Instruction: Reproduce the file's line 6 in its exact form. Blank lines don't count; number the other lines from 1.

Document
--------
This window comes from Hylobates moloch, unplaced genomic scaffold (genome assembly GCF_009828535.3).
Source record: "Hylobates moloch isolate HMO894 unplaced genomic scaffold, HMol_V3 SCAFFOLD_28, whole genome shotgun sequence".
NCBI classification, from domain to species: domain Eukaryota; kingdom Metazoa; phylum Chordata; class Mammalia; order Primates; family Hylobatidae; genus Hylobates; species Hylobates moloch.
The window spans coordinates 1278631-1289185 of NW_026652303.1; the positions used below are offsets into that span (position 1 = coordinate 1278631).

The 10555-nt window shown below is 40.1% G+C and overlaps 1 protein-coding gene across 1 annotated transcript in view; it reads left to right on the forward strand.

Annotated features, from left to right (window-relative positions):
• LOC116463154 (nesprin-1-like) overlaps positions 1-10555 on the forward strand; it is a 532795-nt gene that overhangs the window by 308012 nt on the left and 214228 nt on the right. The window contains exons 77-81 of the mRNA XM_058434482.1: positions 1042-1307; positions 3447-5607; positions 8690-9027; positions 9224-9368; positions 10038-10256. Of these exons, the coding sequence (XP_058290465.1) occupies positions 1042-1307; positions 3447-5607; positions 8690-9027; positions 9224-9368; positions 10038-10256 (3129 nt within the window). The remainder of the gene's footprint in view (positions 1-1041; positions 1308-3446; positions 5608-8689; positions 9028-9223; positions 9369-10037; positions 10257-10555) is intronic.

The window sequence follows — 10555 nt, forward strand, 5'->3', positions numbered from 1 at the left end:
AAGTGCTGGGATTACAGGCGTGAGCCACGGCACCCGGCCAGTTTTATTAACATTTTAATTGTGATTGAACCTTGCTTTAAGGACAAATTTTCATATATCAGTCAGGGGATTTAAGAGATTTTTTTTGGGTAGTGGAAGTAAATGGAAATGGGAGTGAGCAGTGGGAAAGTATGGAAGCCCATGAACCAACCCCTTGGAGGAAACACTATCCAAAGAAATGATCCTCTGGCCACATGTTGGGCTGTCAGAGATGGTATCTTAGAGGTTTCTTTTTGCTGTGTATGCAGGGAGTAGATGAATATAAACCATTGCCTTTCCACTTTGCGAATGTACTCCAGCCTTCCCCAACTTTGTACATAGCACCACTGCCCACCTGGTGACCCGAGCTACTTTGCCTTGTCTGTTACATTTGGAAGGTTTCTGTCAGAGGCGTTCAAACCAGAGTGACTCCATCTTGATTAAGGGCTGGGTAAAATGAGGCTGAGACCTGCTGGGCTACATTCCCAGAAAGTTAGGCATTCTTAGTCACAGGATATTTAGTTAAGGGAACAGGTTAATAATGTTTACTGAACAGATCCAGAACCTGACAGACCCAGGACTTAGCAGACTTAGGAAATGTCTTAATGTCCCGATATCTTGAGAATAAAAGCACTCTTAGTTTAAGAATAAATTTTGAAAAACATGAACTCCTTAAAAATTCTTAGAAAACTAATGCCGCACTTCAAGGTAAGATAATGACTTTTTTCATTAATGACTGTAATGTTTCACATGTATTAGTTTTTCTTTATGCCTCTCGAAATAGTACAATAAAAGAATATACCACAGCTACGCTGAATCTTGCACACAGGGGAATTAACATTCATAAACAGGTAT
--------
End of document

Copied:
Annotated features, from left to right (window-relative positions):